Nacional Plantacoes Florestais. AMDA. (2003)
decline in forest ecosystem growth: an individual-tree,
stand-structure hypothesis. D.Binkley;
H.R.Barnard; H.Fownes. Ecosystems 5: 58 – 67. (2002)
Resource manipulation of the carbon budget of Eucalyptus plantation. J.L.Stape; D.Binkley, M.Ryan. ESA 2002 Annual Meeting. Full
Geographic gradient in resource use efficiency in Eucalyptus plantations. D.Binkley; J.L.Stape; M.Ryan. ESA 2002 Annual
Meeting. Full Abstract. (2002)
Relationships between nursery practices and
field performance for Eucalyptus plantations in
A.N.Goncalves. New Forests 22(1/2): 19 – 41. (2001)
de sustentabilidade das plantacoes florestais. F.Poggiani; J.L.Stape; J.L.M.Goncalves. IPEF
12(31): 33 – 44. (1998)
global e normatizado de procedimentos operacionais da talhadia
simples em Eucalyptus. J.L.Stape.
Series 11(30): 51 – 62. (1997)
experimentais da fase de emissao da brotacao em Eucalyptus manejados
por talhadia. F.R.A.Camargo; C.P.Silva;
J.L.Stape. IPEF Technical Series 11(30): 115 – 122. (1997)
Manejo de brotacao de Eucalyptus
spp: resultados tecnico-operacionais. J.L.Stape; J.C.Madachi; D.D. Bacacicci; M.C.Oliveira; IPEF
Technical Report 183. 13 pp. (1993)
Definicao do periodo e localizacao da cobertura
de Eucalyptus grandis em funcoes da dinamica do
crescimento radicular. J.L.Stape.
IPEF Technical Report 174: 1 – 6. (1990)
de mudas florestais. Analise de um sistema operacional
atual e perspectivas futuras. J.Zani Filho; E.A.Balloni; J.L.Stape.
IPEF Technical Report 168. 20 pp. (1989)
uso de residuos da industria de celulose como insumo na
florestal. J.L.Stape; E.A.Balloni. IPEF 40: 33 – 37.
Variacao dos teores de alburno e de cerne em arvores de clones
de Eucalyptus grandis x urophylla irrigadas
e fertilizadas. M.Tomazello; R.Moya; J.T.S.Oliveira; J.L.Stape. (undated and
without reference of source)
da qualidade do plantio dos testes do uso multiplo do eucalipto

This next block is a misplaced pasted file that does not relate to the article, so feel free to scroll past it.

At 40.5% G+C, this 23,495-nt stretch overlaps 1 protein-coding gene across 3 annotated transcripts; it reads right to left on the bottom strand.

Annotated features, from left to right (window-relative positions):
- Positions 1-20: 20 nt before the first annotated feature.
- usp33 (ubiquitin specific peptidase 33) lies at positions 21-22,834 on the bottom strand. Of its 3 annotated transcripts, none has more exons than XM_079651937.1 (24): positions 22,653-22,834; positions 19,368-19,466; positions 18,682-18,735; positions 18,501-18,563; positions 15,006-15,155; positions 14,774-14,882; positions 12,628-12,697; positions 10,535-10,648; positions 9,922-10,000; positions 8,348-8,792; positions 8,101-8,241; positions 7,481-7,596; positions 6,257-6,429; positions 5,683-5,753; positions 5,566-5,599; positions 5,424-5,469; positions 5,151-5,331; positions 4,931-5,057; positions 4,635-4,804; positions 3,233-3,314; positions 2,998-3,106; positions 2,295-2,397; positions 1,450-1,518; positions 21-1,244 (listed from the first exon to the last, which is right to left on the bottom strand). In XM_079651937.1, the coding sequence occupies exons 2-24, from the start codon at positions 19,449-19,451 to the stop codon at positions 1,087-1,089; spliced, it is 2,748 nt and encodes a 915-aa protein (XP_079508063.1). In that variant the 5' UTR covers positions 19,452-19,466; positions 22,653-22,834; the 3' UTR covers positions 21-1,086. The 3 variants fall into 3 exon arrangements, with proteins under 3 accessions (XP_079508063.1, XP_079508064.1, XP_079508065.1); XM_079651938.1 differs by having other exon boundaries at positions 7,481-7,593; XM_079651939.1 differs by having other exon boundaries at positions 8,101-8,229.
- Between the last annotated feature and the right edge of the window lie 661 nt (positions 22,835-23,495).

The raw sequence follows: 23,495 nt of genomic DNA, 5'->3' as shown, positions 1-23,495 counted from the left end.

(TUME) atraves do indice de sobrevivencia com
1 ano. C.Z.Souza; C.A.P.Lobato; A.R.Vergani; J.L.Stape. Semana
de Iniciacao Cientifica USP. 1 pp. (undated)
allocation in forest systems. M.Ryan; C.Litton; D.Binkley;
J.L.Stape; C.Giardina. Rocky Mountain Research Station. PowerPoint
presentation: 35 slides. (undated )
Environmental determinants of productivity in Eucalyptus plantations. D.Binkley; J.L.Stape; M.Ryan. PowerPoint presentation: 38 slides.
biogeochimiques en plantations d’eucalyptus
au Bresil. J.P.Laclau. CIRAD (undated)
expansao florestal no hemisferio sul. J.L.Stape. Revista
Opinioes (Jun/Aug). (2007)
abordar a sustentabilidade das florestas plantadas. J.L.Stape.
Revista Opinioes. (Mar/May). (2006)
pesquisa silvicultural e a visao socioambiental sao imprescindiveis
para os novos clusters florestais. J.L.Stape. Revista Opinioes.
(Dec 2007/Feb 2008). (2008)
Jose Luiz Stape photo presented in this text was kindly provided
by Revista Opinioes, a contribution of our friend
Mr. William Domingues Souza.
with Alberto Mori about the Papers Manufactured with Eucalyptus Fibers
About Mr. Alberto Mori:
Alberto Mori was born in
the city of Sao Paulo, Brazil. He got his graduation in Chemical
Engineering by the Maua Engineering
College in 1970. He had in his career several technical and industrial
managerial positions in some companies in Brazil: MD Papeis and
EKA Chemicals, as example. Today, he is acting as consultant
in the paper technological area, through his company Mori Consult.